In short, EV along with technologies improvements in solar technologies may have put a cap on oil prices in short and long term.


(Parag) #115

Regarding cheaper imports from china, the government may step in and put duties to support “Make in India”.

It depends !.
In capitalism, companies would use the cheaper (not necessarily in quality put in price) product, wherever they are produced, unless there are constraints or import ban.
Look at the solar PV manufacturers. In spite of high growth in the Solar energy sector in Indian in the last 3 years, there are not many solar PV manufactures in India. Most of the solar energy producers are buying PV panel from China. Chinese companies have scale (and cheaper cost), so they can sell them at cheaper rates in India.
The same thing could happen for EV


(Abhinav Mehrotra) #116

You mean shale gas Parag.


(Parag) #117

Thanks, Abhinav. I have corrected it.


(Agarwala) #118

As our dependence on crude gets lower, and we become solar, another disruption might be around the corner that is shown in the map. Source British Business Energy website.


The website says…

The map above shows the global solar energy potential of the various regions around the world. Unsurprisingly, those areas closer to the equator tend to have greater annual potential than those further north or south.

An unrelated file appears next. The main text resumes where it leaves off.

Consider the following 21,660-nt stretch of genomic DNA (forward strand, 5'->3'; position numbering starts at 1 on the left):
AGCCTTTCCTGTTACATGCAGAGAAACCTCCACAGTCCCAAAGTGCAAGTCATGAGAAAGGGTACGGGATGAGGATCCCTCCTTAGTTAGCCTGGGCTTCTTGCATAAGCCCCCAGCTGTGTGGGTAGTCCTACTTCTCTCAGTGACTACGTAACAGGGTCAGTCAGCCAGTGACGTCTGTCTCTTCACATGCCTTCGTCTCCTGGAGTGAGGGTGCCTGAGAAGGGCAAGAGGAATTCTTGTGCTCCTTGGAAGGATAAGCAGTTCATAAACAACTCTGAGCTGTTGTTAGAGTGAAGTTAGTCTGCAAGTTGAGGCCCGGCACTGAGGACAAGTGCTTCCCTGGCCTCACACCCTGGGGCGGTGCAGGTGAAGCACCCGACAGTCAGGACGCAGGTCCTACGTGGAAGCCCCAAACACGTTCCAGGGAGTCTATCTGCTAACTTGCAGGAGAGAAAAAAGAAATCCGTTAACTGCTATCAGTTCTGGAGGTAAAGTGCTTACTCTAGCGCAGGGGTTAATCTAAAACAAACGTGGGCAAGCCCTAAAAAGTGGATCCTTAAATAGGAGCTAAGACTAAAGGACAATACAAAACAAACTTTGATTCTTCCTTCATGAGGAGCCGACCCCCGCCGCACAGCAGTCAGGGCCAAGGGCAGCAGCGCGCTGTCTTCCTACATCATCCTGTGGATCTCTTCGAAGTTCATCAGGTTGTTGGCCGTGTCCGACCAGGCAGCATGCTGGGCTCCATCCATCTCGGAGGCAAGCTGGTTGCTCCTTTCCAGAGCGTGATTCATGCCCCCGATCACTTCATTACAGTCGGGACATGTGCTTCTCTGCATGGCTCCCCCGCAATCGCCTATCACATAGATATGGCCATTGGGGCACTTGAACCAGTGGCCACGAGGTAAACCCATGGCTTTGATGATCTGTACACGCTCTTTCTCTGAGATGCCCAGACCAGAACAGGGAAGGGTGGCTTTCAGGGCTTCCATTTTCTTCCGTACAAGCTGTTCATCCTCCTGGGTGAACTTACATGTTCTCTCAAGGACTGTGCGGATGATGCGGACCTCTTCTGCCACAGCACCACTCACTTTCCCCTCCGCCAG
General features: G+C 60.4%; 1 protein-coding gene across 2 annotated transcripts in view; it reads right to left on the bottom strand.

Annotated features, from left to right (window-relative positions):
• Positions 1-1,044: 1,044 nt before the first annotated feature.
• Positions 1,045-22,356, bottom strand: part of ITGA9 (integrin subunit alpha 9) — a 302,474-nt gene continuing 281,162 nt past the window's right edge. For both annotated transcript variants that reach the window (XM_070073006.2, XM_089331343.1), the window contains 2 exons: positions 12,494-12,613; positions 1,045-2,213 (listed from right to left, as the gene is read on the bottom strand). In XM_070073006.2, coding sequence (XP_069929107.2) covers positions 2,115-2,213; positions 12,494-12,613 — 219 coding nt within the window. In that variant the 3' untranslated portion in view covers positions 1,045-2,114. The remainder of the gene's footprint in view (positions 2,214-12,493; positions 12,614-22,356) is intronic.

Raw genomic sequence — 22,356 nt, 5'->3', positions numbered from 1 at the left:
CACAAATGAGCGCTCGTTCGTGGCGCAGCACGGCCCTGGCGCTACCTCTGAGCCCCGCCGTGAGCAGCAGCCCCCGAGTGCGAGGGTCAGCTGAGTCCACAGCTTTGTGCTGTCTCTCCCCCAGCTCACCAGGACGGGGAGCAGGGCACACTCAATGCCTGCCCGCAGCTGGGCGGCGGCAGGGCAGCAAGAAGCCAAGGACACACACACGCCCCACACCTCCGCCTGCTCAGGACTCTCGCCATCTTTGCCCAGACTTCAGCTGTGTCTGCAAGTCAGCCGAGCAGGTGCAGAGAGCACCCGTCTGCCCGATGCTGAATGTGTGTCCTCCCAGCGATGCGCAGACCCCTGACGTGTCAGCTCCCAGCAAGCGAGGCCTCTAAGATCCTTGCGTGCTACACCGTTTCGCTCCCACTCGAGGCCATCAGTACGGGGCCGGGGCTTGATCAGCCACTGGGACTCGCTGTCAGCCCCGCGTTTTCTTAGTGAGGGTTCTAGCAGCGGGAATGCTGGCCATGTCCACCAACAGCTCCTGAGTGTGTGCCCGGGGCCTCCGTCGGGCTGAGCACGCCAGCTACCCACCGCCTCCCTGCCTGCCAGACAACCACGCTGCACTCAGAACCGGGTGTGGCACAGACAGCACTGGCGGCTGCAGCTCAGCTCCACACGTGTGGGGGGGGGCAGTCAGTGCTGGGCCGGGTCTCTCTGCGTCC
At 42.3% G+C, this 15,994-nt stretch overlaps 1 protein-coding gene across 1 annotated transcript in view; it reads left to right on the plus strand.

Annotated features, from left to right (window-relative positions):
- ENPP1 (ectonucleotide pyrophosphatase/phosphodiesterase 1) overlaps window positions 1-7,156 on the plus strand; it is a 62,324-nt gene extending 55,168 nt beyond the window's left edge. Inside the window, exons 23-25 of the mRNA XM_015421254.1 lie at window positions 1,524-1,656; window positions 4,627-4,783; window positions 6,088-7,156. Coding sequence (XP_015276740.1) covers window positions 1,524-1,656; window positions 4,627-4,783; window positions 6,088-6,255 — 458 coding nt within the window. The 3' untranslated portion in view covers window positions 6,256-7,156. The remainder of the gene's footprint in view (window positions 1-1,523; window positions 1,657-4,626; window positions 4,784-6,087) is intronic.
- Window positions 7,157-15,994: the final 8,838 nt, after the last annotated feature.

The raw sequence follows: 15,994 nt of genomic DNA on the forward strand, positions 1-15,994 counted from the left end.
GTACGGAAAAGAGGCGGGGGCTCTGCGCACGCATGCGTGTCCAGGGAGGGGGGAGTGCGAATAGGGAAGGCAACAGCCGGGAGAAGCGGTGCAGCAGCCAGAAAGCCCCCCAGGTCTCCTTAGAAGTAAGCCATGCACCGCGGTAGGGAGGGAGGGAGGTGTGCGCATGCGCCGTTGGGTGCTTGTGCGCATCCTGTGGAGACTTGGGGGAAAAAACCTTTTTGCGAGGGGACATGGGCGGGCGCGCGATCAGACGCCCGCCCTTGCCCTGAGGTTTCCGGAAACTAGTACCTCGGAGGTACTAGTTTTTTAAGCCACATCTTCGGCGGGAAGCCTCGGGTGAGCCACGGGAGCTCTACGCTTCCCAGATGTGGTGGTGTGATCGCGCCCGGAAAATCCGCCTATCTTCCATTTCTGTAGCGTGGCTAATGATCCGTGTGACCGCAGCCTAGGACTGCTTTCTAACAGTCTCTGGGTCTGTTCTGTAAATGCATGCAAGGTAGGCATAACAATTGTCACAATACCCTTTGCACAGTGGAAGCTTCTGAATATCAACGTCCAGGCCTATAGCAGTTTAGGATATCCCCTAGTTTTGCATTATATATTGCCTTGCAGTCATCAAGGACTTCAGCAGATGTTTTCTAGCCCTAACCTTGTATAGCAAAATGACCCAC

For example, Scandinavia, Northern Canada and Russia all have potentials below 2.0 kWh/M2 per day whereas some regions of South America and Africa have potentials above 7.5 kWh/M2. This means many of the poorest countries today, could be sitting on an energy goldmine in years to come. And the future is coming sooner than you think.

PS: We seem to be better placed than China here.


(rvetri) #119

Good input agarwala :+1::+1:


(Agarwala) #120

A FEW miles down a rutted dirt road, and many more from the nearest town, a small farmhouse stands surrounded by dense green bush. On the inside of one wall gangly wires reach down to a switch and light that are connected to a solar panel. Readers in rich countries may well consider electric lighting mundane. But in northern Rwanda, where fewer than one in ten homes has access to electricity, simple solar systems that do not rely on the grid—and use a battery to store electricity for use at night—are a leap into modernity. A service once available only to rich Africans in big towns or cities is now available for just a few dollars a week. People are able to light their rooms, charge a smartphone and listen to the radio. In a few years they will probably also be watching television, powering their irrigation pumps and cooling their homes with fans.

Read this article to know what is happening in Africa now…
Africa unplugged

PS: Could this be a solution for our electricity starved villages? Will solar make us off grid that would be another great disruption.


(Parag) #121

As mentioned in above you tube video, here is an interesting slide related to Copenhagen.

One of the schools in Copenhagen is generating 50% of annual electricity using Solar. Copenhagen is very close to Alaska (3% south), if they can produce so much electricity- one can imagine how much solar power can be generated by the region marked as red in the Europe radiation map @Agarwala

Some of the solar panel (even today) do not need a Sun to shine to generate electricity. Mere daylight is enough to make electricity.

Solar power has a massive potential.